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A New Mexican at The Biggest Week

From the first time that I heard of The Biggest Week in American Birding, a birding festival on the south shore of Lake Erie in Ohio, I wanted to go. I had planned to go last year, but professional obligations kept me from attending. This year I was determined to attend. I rented a little cottage right on Lake Erie very near Magee Marsh.

I arrived rather late on Saturday evening, and I was pleased to have dinner with birding friends Dawn and Jeff Fine and equally pleased to see and meet other old and new birding friends.

The next morning I woke up early and headed for Magee Marsh. I was looking forward to attending a photo workshop with Christopher Taylor. I had followed him on Twitter for four years. I am an admirer of his work, and I was anxious to meet him in person.

Our little group of eight photographers set out along the boardwalk at Magee Marsh, looking for warblers and other migrants.

The Biggest Week in American Birding.

Christopher Taylor (far right) leads a group of photographers in search of migrants.

There were many warblers in the trees, but many of them were in the shadows. This is a situation that I am not much accustomed to encountering in sunny New Mexico, and I struggled a bit to adjust my camera.

The Biggest Week in American

Yellow Warbler

I seem to have a certain effect on birds when I attempt to photograph them.

Biggest Week in American Birding

This is the most common view I had of warblers on my first day in Ohio.

This Palm Warbler was sitting prettily on a branch until I tried to photograph it.

The Biggest Week in American Birding

A Palm Warbler flees from my camera.

We spent some time watching a Black-capped Chickadee feeding a fledgling still in the nest. Here is the nest, which was right on the boardwalk.

The Biggest Week in American Birding

Do you see the hole in the tree? That’s the chickadee nest!

The Biggest Week in American Birding

Black-capped Chickadee feeding a fledgling.

The Biggest Week in American Birding.

Black-capped Chickadee feeding an almost-grown fledgling,

A highlight of the morning was seeing a pair of Great Horned Owlets that were almost ready to fledge.

The Biggest Week in American Birding

Aren’t they adorable?

The Biggest Week in American Birding

Another look at the Great Horned Owlets

Of course, being a handsome, successful photographer isn’t only endless birds and admiration. There can be fallout from standing under trees filled with warblers.

The Biggest Week in American Birding

Chris Taylor is appalled that those lovely warblers would treat him with disrespect.

I am now four days into my personal Biggest Week. I have seen more warblers in three days than I have seen in my entire life, and I’ve even taken photos of some of them. My slow internet connection makes it difficult for me to do many blog posts, but they will come along in a few days. In the meantime, please enjoy Christopher Taylor’s beautiful photos here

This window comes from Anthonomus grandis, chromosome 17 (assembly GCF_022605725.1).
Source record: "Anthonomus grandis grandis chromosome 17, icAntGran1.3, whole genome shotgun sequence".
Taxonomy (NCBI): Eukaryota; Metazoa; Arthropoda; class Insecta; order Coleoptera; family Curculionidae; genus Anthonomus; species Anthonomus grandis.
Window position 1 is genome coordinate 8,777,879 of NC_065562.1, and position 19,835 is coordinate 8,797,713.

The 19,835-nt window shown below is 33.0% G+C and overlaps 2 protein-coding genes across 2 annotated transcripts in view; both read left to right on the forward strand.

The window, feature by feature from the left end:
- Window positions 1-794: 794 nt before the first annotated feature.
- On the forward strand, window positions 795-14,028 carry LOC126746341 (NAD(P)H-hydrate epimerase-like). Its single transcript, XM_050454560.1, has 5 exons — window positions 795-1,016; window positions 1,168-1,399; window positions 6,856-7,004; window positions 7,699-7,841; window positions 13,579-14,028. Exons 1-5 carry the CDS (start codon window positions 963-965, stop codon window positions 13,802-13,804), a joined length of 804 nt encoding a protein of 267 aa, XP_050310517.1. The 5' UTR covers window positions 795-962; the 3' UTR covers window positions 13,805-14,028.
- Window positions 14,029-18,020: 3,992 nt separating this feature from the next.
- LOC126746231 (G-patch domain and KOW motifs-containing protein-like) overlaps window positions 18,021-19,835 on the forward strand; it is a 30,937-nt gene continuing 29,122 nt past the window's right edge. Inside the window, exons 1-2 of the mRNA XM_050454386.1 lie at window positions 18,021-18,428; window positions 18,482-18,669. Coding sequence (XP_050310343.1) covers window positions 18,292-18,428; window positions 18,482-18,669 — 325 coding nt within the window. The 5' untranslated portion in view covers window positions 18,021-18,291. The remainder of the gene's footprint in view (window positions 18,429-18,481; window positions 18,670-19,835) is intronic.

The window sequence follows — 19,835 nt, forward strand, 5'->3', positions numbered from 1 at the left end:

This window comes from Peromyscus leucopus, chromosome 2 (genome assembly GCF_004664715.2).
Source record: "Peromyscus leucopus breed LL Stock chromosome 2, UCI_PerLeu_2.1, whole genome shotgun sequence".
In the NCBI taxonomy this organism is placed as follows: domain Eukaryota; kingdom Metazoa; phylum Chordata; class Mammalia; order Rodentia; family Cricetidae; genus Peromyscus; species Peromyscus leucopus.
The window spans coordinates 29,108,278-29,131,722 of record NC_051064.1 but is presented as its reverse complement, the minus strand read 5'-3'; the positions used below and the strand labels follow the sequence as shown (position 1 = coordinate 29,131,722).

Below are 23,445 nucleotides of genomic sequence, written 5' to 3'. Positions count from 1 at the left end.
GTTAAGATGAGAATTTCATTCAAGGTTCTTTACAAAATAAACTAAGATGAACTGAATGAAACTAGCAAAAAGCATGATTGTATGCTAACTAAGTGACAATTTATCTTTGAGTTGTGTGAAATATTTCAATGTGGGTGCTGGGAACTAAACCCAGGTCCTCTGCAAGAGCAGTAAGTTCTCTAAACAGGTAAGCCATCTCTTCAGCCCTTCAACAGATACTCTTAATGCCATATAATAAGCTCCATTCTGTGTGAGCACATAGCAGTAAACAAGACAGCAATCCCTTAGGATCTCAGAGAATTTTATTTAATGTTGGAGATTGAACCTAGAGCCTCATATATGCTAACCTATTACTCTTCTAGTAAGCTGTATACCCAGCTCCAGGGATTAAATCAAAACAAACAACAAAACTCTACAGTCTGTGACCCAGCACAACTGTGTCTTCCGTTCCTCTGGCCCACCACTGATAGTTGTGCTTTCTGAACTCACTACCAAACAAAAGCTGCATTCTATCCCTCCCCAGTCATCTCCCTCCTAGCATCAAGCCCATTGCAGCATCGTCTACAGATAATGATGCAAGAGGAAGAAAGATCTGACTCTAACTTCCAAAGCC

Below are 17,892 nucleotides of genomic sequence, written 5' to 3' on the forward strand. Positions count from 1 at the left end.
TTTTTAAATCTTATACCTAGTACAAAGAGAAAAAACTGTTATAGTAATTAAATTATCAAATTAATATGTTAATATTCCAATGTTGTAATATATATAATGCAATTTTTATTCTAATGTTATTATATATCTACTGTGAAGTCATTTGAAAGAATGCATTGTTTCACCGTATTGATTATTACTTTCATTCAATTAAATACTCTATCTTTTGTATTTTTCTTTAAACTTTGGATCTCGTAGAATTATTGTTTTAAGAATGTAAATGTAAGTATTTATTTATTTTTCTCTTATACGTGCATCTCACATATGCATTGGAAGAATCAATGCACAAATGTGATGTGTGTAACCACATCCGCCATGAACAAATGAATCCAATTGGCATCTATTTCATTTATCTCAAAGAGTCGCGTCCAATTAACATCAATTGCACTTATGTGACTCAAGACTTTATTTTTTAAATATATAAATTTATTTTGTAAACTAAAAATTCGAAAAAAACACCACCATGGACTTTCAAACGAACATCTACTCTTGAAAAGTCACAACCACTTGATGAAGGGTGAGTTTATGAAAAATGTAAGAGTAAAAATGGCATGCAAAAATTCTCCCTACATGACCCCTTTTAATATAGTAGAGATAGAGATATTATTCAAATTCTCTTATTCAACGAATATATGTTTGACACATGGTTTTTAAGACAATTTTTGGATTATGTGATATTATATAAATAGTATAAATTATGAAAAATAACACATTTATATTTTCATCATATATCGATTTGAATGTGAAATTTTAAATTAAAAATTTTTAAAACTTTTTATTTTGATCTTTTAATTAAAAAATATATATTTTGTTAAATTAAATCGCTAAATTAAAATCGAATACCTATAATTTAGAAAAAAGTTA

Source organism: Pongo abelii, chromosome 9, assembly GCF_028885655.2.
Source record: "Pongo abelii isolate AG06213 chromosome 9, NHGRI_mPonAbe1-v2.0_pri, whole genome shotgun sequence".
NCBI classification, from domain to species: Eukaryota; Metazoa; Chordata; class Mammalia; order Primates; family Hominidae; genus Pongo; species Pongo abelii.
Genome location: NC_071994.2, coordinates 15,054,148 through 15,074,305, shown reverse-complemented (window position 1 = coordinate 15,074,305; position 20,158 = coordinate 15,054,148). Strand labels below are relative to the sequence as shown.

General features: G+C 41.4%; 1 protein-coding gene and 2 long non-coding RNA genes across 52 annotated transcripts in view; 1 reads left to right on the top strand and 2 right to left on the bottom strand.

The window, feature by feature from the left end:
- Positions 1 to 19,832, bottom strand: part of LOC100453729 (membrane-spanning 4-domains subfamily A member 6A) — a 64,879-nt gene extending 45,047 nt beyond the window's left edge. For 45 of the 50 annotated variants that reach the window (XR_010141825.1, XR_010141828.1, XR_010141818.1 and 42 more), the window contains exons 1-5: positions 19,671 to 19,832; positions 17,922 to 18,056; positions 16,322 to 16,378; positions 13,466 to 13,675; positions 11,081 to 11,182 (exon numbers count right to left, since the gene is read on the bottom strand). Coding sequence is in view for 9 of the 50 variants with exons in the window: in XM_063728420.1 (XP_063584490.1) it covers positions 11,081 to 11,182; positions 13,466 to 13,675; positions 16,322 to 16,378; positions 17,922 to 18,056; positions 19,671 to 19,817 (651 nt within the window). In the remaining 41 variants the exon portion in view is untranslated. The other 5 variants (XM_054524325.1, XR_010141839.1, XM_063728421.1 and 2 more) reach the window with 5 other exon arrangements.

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Wings on Wednesday

This would normally be a Wordless Wednesday post. However, several weeks ago Roberta Beyer, owner of The Fat Finch, asked me to lead a photo workshop as an event for her wonderful birding store. I happily agreed, and I wondered if anyone would attend. The event proved popular far beyond our expectations. I recruited favorite birding friend Bosque Bill to assist me, and Roberta recruited two more photographers. Our little group met at The Fat Finch early this past Saturday morning. After a basic “How to operate your camera” talk by Bosque Bill we set off to photograph birds. Everyone had a wonderful time, and most participants learned how to move their cameras off of the automatic settings.

Here are some photos of birds that I took during the workshop:

Sandhill Crane portrait, Rio Grande Nature Center

Sandhill Crane portrait

Sandhill Crane portrait, Rio Grande Nature Center

Sandhill Crane portrait, another view.

Sandhill Cranes, Rio Grande Nature Center

Sandhill Cranes fly into the Rio Grande Nature Center.

Sandhill Crane, Rio Grande Nature Center

Sandhill Crane

Sandhill Crane, Rio Grande Nature Center

Sandhill Crane

Sandhill Cranes, Rio Grande Nature Center

Sandhill Cranes

Sandhill Crane, Rio Grande Nature Center

Sandhill Crane coming in for a landing.

Spotted Towhee, Rio Grande Nature Center

Spotted Towhee

Canada Goose portrait, Rio Grande Nature Center

Canada Goose portrait

Canada Goose enjoying the sun, Rio Grande Nature Center

Canada Goose enjoying the sun

It was a fine workshop put on by New Mexico’s best birding store. Be sure to visit The Fat Finch when you’re in the Albuquerque area!

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Wordless Wednesday-Wings on Wednesday

Mountain Chickadee, Sandia Crest

Mountain Chickadee, Sandia Crest, New Mexico

Mountain Chickadee, Sandia Crest, New Mexico

Mountain Chickadee, Sandia Crest,

Mountain Chickadee, Sandia Crest, New Mexico